The internet is an exhausting place.
The insular and incestual nature of social media allows absurd logic to be transformed into divine revelation without a second thought.
This is, perhaps, no more true than in the recent debate over the now vetoed Arizona law that would have allowed businesses to deny service to people when doing so was against their sincerely held beliefs.
At the heart of this debate, at least in Christian circles, is the notion that doing business with or serving someone thought to be a sinner makes the (sinless?) person complicit in their customer’s life of sin.
I know I’m not the only one here, but I’m beyond tired of the absurd argument that making a cake for someone makes you complicit in their unrepentant life of sin.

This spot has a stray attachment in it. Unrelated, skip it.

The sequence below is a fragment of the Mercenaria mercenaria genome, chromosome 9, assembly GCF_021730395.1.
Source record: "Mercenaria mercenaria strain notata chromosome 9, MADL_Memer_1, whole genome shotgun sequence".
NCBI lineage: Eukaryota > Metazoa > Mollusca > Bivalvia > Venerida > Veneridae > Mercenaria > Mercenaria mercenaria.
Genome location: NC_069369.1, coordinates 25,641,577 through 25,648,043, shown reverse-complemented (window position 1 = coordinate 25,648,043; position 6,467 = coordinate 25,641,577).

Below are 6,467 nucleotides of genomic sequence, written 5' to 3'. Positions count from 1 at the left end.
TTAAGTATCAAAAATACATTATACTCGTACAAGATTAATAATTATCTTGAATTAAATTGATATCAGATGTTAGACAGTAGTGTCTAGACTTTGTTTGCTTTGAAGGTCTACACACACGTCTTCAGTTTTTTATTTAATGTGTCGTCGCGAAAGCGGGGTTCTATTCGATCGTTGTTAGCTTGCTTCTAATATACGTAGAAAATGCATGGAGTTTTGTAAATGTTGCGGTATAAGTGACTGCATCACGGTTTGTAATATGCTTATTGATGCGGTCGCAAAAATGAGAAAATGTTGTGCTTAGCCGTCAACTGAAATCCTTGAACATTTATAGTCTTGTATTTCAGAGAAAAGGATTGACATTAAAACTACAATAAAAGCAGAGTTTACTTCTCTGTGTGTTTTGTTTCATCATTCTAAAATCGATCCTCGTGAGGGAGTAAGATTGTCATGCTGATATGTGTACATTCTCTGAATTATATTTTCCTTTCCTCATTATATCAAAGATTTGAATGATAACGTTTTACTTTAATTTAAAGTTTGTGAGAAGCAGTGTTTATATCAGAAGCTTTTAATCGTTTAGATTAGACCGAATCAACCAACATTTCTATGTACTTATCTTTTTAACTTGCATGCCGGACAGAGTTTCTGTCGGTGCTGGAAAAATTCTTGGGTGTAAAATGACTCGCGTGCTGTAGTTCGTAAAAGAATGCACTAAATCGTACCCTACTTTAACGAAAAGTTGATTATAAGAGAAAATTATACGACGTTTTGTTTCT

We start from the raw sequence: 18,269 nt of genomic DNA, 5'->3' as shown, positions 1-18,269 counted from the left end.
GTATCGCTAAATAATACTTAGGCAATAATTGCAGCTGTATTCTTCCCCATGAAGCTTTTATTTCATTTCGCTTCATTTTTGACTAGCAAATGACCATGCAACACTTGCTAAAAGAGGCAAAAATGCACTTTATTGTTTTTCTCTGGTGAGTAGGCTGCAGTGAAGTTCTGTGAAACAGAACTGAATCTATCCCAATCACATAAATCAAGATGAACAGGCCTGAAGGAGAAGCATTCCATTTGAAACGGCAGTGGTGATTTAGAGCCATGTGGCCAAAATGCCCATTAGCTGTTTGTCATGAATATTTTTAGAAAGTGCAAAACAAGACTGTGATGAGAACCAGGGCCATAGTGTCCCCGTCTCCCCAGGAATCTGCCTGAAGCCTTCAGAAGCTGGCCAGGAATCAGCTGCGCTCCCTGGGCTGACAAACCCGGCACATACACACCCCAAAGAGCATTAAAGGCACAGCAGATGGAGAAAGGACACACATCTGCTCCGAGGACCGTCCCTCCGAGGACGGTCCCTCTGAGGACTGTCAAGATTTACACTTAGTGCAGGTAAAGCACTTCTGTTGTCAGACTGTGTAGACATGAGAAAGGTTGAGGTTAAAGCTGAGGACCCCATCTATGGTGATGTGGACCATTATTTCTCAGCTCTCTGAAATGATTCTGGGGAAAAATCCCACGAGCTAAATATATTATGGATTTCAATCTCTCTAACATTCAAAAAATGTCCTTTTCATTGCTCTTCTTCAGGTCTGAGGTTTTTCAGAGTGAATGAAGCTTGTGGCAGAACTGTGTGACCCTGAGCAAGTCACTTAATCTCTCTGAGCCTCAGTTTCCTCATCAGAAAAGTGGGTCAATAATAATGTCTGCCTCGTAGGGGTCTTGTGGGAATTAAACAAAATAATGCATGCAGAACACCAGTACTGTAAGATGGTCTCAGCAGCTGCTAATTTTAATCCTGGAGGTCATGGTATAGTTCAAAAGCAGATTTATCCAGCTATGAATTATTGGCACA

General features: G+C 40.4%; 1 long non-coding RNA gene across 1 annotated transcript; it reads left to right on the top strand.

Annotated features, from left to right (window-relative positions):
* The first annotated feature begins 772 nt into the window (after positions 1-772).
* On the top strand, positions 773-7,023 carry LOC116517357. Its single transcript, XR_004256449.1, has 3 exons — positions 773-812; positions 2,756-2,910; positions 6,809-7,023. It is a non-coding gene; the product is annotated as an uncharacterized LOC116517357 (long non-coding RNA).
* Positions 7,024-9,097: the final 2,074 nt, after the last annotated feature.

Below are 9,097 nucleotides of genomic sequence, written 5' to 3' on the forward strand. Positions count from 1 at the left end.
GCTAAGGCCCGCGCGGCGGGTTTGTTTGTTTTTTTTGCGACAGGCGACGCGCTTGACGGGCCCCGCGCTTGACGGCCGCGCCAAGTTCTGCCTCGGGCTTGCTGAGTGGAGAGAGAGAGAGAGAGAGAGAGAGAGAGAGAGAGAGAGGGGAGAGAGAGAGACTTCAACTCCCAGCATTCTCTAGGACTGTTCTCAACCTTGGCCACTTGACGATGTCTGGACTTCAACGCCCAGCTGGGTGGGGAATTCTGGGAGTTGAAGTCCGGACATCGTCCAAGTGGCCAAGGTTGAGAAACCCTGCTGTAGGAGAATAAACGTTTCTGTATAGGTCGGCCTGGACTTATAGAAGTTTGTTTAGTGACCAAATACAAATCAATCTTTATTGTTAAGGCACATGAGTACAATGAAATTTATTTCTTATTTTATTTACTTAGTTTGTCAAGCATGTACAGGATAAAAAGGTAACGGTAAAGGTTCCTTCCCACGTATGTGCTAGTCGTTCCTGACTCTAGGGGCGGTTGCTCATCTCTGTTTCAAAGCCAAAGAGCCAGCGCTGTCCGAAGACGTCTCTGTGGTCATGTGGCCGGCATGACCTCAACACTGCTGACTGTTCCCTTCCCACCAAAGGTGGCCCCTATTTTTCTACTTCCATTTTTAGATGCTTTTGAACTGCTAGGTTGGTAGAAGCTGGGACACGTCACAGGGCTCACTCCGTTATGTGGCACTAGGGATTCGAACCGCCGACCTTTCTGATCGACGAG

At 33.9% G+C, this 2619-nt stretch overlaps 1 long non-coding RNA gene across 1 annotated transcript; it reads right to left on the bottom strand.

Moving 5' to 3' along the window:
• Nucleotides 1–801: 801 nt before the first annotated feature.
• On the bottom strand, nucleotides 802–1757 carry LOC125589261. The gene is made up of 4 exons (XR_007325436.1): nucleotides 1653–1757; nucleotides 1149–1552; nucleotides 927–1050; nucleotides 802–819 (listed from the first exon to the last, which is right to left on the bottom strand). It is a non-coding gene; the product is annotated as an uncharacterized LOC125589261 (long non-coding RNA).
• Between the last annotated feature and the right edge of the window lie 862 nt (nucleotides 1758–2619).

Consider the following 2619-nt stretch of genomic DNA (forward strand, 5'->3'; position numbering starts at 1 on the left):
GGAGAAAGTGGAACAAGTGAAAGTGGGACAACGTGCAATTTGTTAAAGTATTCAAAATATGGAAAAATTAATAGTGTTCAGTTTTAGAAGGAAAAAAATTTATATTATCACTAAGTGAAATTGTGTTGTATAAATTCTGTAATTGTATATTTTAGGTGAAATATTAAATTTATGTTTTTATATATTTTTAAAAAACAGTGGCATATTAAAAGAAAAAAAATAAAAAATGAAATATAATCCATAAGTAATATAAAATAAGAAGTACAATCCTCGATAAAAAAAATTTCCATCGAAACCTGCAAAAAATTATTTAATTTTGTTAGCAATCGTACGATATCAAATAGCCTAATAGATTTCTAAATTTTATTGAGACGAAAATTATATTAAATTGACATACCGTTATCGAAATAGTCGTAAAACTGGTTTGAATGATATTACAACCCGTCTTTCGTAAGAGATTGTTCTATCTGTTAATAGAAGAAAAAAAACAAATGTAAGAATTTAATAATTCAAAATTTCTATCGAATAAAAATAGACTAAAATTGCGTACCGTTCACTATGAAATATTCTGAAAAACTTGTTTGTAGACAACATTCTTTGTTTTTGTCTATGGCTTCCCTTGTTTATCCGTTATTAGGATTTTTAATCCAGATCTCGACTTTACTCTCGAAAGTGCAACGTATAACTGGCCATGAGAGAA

Look, if you’re going to follow this ethic, you need to do so consistently and stop doing anything for anyone because everyone is a sinner and you have no idea whether or not they have repented for that day or any day’s sins. Which means if you do anything that helps them live or thrive and thus be able to continue on in their sin, then you are complicit in their life of sin. And if that is true, then anything he ever sold as a carpenter or miracle or act of kindness Jesus ever did for anybody, made him “complicit in their life of sin.”
So, unless you’re willing to also affirm the ridiculous idea that Jesus’ ministry was really about enabling people to sin and empowering them to do so, then stop with the equally ridiculous complicity nonsense.
Serving others a piece of cake isn’t an act of complicity.
It’s an act of service, maybe even love.
Or it’s just business.
But it most certainly is not complicity in sin.
Grace and peace,